“This is a presidency on steroids.” That’s not an assessment from a libertarian shocked by President Barack Obama’s first month in office. That is the first sentence of Eugene Robinson‘s latest column, which goes on to list many of the ways that the Obama Administration is “managing the big chunks of the private-sector economy that are now more accurately described as semi-private at best. … He may have to become an auto executive, a banker, mortgage broker and who knows what else before this crisis is done.” Who knows what else indeed.

This past weekend the Obama Administration backed off previous plans to appoint a ‘car czar’ instead opting for a “The Presidential Task Force on Autos” headed by Treasury Secretary Timothy Geithner and National Economic Council chair Lawrence Summers. Robinson sees this as a positive step, writing: “Obama and Congress are going to have to oversee GM and Chrysler almost like a board of directors. Go ahead and laugh, but explain to me how even Washington could do a worse job with these two companies than Detroit is doing.” We’re not laughing. And neither are auto industry analysts who Politico reports: “charge the panel is short on experience specific to the auto industry, made up of nine federal agencies and, so far, only one outside expert in [Ron] Bloom.” “You have basically entrenched bureaucrats trying to solve a business reorganization of the utmost complexity, and I just don’t see how it is going to work,” Automotive Consulting Group president Dennis Virag told Politico.

But worse than the lack of day-to-day business experience are the political pressures a government run auto industry will be beholden to. Already the Obama Administration is dictating what types of cars the auto giants can build, and the bailout money they are receiving could very well start a trade war. And as the Los Angeles Times reports: “Not only does Obama need to worry about the effect of major auto industry bankruptcies just as he hopes the stimulus package will start to work, but he has strong political concerns. Union workers were major supporters of Obama’s campaign and states with U.S. auto assembly plants such as Michigan and Ohio were crucial to his victory.”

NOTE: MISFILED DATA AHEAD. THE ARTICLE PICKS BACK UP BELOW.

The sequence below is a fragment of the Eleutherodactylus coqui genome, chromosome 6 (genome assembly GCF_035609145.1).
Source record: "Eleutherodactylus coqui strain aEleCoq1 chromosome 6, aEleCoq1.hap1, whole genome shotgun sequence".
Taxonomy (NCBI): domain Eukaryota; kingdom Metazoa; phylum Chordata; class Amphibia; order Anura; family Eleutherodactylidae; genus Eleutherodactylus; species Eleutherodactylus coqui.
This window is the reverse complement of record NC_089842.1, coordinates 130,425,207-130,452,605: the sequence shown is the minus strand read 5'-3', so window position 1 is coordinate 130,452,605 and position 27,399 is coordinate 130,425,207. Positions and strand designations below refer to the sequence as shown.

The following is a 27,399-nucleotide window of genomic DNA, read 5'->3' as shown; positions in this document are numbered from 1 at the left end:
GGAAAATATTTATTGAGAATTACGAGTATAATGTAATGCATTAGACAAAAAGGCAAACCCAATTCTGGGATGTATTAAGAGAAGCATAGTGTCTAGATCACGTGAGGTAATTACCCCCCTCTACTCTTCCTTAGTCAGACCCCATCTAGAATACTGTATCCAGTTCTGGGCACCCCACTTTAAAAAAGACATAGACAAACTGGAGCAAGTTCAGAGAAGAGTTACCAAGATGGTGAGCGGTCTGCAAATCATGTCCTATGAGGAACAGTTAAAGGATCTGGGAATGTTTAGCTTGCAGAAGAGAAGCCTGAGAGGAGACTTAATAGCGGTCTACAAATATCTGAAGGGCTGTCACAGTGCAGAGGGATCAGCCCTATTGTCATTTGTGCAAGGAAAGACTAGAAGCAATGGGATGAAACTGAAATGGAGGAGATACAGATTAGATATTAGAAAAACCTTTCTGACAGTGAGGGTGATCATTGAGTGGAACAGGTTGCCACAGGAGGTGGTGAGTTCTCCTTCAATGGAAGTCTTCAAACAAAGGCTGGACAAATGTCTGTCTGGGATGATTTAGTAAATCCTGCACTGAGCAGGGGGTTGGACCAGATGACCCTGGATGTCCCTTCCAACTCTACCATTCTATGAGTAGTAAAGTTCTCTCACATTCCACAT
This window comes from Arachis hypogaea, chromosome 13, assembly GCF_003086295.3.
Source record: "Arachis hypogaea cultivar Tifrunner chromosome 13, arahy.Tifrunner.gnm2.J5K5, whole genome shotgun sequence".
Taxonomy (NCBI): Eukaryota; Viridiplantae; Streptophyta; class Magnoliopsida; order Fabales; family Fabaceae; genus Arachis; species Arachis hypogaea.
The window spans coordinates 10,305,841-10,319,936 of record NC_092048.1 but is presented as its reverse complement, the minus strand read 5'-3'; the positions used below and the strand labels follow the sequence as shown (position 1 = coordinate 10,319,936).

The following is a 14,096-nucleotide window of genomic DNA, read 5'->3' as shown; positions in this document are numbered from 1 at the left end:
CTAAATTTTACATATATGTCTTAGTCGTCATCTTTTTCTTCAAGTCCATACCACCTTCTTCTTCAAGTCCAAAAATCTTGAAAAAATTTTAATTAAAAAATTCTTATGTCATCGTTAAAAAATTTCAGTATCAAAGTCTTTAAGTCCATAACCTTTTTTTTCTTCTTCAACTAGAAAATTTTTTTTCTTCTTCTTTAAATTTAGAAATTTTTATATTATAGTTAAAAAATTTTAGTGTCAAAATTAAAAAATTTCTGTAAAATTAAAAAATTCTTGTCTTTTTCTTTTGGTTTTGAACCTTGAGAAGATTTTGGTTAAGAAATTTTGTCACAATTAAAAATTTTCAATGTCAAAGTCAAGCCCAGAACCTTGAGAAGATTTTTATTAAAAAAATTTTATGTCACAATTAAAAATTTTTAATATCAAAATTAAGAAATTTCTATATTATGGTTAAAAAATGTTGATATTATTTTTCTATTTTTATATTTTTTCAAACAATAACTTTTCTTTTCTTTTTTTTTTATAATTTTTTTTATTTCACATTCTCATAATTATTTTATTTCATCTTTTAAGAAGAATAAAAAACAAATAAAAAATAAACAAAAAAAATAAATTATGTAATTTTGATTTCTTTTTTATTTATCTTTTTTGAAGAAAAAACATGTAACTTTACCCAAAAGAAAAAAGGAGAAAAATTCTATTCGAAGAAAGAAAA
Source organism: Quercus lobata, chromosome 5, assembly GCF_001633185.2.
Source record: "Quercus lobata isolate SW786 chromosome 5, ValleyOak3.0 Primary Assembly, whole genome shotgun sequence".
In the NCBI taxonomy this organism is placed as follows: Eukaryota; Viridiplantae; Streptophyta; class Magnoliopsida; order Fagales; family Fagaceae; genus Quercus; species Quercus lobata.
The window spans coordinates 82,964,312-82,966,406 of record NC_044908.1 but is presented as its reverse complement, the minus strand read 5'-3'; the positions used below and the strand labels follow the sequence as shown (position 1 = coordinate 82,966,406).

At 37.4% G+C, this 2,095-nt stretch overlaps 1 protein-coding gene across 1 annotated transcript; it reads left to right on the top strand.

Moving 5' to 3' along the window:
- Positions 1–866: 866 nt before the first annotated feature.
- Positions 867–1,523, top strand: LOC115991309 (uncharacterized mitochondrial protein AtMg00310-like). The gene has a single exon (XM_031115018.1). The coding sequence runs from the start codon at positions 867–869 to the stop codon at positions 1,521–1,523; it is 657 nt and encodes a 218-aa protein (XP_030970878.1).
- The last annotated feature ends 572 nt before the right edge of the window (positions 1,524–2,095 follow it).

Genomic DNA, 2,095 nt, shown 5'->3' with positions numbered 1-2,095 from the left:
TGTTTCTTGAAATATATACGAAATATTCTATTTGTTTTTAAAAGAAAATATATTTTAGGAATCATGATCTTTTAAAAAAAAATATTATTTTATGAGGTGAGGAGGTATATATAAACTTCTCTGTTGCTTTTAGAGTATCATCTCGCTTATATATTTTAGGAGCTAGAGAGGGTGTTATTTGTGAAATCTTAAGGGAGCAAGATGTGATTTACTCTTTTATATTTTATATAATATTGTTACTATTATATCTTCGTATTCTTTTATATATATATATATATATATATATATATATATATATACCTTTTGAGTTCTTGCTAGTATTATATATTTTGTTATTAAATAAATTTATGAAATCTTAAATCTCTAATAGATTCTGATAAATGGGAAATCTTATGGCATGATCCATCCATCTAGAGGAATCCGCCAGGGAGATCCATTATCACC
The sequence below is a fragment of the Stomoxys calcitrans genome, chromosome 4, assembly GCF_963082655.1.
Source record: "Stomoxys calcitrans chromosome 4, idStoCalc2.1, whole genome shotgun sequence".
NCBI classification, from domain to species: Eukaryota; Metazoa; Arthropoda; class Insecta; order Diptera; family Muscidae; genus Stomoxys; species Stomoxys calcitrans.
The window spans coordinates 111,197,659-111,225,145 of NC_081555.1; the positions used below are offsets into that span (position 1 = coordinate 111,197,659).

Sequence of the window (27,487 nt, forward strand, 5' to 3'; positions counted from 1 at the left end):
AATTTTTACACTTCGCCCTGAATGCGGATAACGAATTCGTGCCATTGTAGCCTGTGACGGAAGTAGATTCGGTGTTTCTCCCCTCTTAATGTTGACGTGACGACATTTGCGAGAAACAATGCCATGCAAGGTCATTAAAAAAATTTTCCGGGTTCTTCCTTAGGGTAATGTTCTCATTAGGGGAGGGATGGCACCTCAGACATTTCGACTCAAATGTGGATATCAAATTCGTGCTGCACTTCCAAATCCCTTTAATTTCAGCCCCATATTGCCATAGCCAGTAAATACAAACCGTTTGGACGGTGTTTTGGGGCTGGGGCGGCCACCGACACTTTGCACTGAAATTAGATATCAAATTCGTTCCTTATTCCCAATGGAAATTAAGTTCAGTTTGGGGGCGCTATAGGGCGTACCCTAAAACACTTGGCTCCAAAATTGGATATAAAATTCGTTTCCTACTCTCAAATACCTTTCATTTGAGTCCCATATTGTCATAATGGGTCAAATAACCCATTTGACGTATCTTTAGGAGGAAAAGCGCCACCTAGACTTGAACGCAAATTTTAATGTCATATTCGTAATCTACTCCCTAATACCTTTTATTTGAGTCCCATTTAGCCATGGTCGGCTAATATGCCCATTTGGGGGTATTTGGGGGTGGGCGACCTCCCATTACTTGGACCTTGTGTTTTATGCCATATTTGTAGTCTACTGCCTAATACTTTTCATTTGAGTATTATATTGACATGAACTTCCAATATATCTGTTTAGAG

Political pressures are also hurting the Obama Administration’s management of the financial sector. Sen. Chris Dodd (D-CT) inserted a salary cap provision into the stimulus bill that will make it harder for financial firms to fire failing leadership and hire new leadership. The Obama Administration did not want the provisions in the bill, but lawyers say there is little wiggle room around the populist measures. And the pay cap provisions do not hurt just the big institutions, but hamstring small local banks as well. Finally, the Obama Administration is considering unprecedented interference in the mortgage industry by allowing bankruptcy judges to rewrite mortgage contracts. These modifications would undermine home ownership, drive up the cost of new home loans, and prevent few foreclosures.

Columbia Business School professor Amar Bhide writes in the Wall Street Journal: “Americans are unusually idealistic and optimistic. We believe that we can all get ahead through innovations because the game isn’t stacked in favor of the powerful. … To sustain these beliefs, Americans must see their government play the role of an even-handed referee rather than be a dispenser of rewards or even a judge of economic merit or contribution.” But this is not what we are getting from the Obama Administration. Millions of dollars are being minted by lobbying firms in DC cashing in on connections to the current regime. Not only has the Obama Administration signed over a dozen waivers bringing lobbyists into their administration, but Obama campaign operatives are also fetching high salaries on K Street. No wonder the markets have reacted negatively to the new administration’s recovery plans.

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